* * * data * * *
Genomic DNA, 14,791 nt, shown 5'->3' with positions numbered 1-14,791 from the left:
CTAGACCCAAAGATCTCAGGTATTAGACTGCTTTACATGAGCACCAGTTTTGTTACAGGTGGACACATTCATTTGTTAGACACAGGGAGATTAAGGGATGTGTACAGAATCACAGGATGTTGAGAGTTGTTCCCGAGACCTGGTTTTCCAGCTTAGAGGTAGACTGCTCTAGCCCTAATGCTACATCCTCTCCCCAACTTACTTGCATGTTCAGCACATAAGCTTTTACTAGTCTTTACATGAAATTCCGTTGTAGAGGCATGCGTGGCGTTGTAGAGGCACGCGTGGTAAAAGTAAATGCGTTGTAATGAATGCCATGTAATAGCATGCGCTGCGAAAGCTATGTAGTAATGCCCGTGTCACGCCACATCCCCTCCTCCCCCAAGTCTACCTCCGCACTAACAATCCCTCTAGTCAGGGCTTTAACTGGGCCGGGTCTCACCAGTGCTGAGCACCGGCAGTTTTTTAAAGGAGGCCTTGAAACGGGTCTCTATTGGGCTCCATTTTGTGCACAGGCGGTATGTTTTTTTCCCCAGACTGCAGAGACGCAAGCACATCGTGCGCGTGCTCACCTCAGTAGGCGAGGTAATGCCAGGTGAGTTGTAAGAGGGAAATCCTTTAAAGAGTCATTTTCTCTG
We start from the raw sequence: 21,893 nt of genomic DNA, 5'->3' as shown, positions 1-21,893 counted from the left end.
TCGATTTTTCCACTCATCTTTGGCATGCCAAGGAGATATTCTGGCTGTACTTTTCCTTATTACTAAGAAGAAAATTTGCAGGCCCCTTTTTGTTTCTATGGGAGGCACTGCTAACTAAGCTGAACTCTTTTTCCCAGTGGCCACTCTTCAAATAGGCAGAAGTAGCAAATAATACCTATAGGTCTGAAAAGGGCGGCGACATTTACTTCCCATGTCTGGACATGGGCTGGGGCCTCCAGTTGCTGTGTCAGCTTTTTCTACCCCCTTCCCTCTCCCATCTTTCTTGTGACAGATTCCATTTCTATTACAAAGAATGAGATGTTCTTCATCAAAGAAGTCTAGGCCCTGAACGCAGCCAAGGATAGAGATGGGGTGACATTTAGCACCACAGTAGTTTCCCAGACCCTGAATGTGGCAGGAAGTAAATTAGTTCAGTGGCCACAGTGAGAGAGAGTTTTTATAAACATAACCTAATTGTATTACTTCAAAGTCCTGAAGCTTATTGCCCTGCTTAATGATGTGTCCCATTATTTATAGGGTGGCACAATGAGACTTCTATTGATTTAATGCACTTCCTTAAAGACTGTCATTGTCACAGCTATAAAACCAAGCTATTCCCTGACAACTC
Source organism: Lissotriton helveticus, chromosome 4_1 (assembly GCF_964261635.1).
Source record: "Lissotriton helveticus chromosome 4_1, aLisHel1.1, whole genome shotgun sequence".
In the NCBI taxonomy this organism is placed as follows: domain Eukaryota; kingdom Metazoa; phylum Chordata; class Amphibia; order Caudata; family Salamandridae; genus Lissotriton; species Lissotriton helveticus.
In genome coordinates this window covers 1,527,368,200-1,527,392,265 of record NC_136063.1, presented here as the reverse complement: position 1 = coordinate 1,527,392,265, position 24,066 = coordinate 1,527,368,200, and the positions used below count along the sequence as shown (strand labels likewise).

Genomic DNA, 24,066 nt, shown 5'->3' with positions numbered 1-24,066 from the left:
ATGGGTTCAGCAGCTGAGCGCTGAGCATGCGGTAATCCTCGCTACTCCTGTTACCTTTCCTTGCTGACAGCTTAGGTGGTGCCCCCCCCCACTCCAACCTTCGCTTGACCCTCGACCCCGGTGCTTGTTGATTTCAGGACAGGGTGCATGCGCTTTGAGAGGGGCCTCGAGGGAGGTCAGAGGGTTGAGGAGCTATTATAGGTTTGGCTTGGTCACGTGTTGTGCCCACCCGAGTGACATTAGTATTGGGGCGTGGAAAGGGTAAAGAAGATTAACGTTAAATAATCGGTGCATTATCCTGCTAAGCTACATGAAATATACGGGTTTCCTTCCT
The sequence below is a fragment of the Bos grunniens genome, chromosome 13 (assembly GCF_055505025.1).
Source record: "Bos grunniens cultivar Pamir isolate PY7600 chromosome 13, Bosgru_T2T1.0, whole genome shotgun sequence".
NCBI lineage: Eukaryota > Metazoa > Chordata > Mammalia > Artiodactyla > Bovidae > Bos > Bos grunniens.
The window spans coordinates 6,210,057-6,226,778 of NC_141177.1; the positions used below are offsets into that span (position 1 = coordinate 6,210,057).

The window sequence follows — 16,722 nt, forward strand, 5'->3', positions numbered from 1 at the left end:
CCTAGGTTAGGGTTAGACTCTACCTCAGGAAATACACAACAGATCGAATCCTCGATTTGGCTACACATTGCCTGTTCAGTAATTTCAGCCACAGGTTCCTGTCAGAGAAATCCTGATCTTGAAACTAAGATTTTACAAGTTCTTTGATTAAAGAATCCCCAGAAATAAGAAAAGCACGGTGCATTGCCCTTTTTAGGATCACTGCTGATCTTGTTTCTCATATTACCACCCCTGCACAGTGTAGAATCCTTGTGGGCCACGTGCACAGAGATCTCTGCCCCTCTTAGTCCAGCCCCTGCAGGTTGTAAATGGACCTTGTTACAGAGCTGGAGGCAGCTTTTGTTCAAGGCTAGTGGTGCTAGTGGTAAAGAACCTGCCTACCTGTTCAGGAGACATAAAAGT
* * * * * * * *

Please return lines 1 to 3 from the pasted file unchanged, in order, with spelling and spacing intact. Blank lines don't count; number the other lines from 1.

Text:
Genomic DNA, 14,791 nt, shown 5'->3' with positions numbered 1-14,791 from the left:
CTAGACCCAAAGATCTCAGGTATTAGACTGCTTTACATGAGCACCAGTTTTGTTACAGGTGGACACATTCATTTGTTAGACACAGGGAGATTAAGGGATGTGTACAGAATCACAGGATGTTGAGAGTTGTTCCCGAGACCTGGTTTTCCAGCTTAGAGGTAGACTGCTCTAGCCCTAATGCTACATCCTCTCCCCAACTTACTTGCATGTTCAGCACATAAGCTTTTACTAGTCTTTACATGAAATTCCGTTGTAGAGGCATGCGTGGCGTTGTAGAGGCACGCGTGGTAAAAGTAAATGCGTTGTAATGAATGCCATGTAATAGCATGCGCTGCGAAAGCTATGTAGTAATGCCCGTGTCACGCCACATCCCCTCCTCCCCCAAGTCTACCTCCGCACTAACAATCCCTCTAGTCAGGGCTTTAACTGGGCCGGGTCTCACCAGTGCTGAGCACCGGCAGTTTTTTAAAGGAGGCCTTGAAACGGGTCTCTATTGGGCTCCATTTTGTGCACAGGCGGTATGTTTTTTTCCCCAGACTGCAGAGACGCAAGCACATCGTGCGCGTGCTCACCTCAGTAGGCGAGGTAATGCCAGGTGAGTTGTAAGAGGGAAATCCTTTAAAGAGTCATTTTCTCTG
We start from the raw sequence: 21,893 nt of genomic DNA, 5'->3' as shown, positions 1-21,893 counted from the left end.